But the point is that the government could always issue ringgit-denominated debt and sukuk bonds to increase foreign ownership (to be capped at 35 per cent). This will ensure (increased) demand for the ringgit.

Why would there be (increased) demand (for our currency)?

For one, if the government makes clear that it considers the national debt differently from the dollar-denominated 1MDB debt (for repayment purposes), then all is safe and sound.

Really?

Well, as a well-known reminder: Malaysian Government Securities (MGS), for example, is a risk-free and safe-haven asset.

And then, the central bank is always in control of the bond yields. This has been illustrated by quantitative easing (QE).  And even in Japan’s case, we saw how the Bank of Japan extended its asset purchases to the stock market, and hence “qualitative easing” (QQE) – in an attempt at “yield curve control”.

Our unorthodox monetary policies never embraced and so we have never experimented with QE, let alone QQE (the two type of “monetary easings”).

Should we go for it when time comes? The short answer is: There is no need.

Bank Negara is already practicing a very limited and mild form of debt monetisation. That is, Bank Negara already have in place the institutional and regulatory framework (since 2005) to limit purchases of MGS at 10% for both primary and secondary markets.

The threshold could be gradually increased and of course needs to be capped (announcement to be made via forward guidance, practice note) – if need be – but only to stabilise capital outflows.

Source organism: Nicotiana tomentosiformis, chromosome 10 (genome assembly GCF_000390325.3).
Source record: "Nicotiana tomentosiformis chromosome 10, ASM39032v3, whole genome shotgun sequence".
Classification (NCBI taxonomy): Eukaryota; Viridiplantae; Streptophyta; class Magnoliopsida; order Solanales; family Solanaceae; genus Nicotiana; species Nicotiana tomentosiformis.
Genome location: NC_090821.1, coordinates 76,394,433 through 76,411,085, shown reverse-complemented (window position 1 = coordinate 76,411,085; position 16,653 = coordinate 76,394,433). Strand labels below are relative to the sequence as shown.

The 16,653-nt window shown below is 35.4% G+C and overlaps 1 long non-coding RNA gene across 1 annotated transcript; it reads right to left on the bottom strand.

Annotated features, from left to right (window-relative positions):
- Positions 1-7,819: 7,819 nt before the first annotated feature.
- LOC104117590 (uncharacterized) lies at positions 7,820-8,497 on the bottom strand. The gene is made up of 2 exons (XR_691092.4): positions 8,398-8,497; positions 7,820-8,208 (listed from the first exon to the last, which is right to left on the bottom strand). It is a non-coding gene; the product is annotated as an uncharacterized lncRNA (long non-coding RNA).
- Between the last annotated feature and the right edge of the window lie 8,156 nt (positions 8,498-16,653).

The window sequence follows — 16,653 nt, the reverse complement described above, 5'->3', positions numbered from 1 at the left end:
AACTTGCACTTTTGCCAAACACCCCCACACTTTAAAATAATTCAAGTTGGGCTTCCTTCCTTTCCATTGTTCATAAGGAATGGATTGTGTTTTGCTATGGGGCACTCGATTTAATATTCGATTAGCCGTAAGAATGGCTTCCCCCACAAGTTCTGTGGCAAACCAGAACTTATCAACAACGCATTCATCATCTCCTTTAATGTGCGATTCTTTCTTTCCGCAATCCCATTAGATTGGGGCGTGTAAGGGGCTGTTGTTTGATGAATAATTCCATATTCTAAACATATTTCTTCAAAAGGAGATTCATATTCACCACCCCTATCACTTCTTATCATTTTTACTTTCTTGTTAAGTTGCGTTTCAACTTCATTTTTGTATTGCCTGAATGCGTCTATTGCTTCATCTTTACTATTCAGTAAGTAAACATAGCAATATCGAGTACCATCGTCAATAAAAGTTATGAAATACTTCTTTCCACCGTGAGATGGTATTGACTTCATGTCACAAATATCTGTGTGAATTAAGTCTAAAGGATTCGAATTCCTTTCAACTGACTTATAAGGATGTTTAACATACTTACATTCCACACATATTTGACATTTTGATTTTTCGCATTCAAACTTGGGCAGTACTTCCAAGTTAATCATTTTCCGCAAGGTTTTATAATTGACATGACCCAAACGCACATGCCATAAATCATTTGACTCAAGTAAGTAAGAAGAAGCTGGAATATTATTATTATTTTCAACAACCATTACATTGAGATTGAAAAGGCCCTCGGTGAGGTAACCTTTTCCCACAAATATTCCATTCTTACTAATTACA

Secondly, and following on from the above, the government acting via the central bank could always create fresh deposits by fiscal injection of funds as well as debt monetisation. In other words, fund would (re)appear in the accounts of commercial banks with the central bank as reserves, and this would facilitate the Kuala Lumpur Inter-Bank Offered Rate (KLIBOR) transactions.

The high-powered money (HPM) would then be leveraged by the commercial banks – not necessarily to be lent out but to be exchanged on demand. Or even to indirectly fulfil the loan-to-deposit (LDR) ratio requirement in expectation of the growing pool of credit-worthy customers.

Banks, would then offer a higher interest rate to attract deposits. Expecting stimulation of aggregate demand caused by fiscal deficit would help banks buck the trend of low or compressed net interest margin (i.e. the difference between the interest rates of the banks’ lending/ income and borrowing/ payment).

So, there is no crowding out here. Moreover, excess bank reserves in the closed KLIBOR system would cause intense competition in inter-lending among the commercial banks. The effect would be downward pressure on the market interest rate.

Any “crowding out” of domestic direct investment (DDI) which has declined from since the Asian Financial Crisis – as a percentage of GDP – would not be due to fiscal policy per se but industrial and capital market policies such as the effectively defunct 30 per cent equity requirement for initial public offerings (IPOs) on the Bursa as it is now subsumed under the public shareholding spread (12.5 per cent).

Equally plausible would be the nexus between public and private investment – alongside an integrated supply chain dominated by the State to implement bumiputera empowerment policy goals.

If that is the case, the situation represents a crowding in(!)

In conclusion, pegging the ringgit might prove to be a worthwhile policy solution to consider even if as an ever so timely, targeted and temporary manner.

What is important is not only the purchasing power of the rakyat but that of the government. If the government harnesses its currency issuing capacity combined with a fixed rate, such a policy approach will go a long way in easing the burden of the rakyat.

Not least, the rakyat will be doubly assured by the government’s commitment – with these two concrete policy measures as expressed in a robust fiscal deficit and a stable ringgit.

* This is the personal opinion of the writer or publication and does not necessarily represent the views of Malay Mail.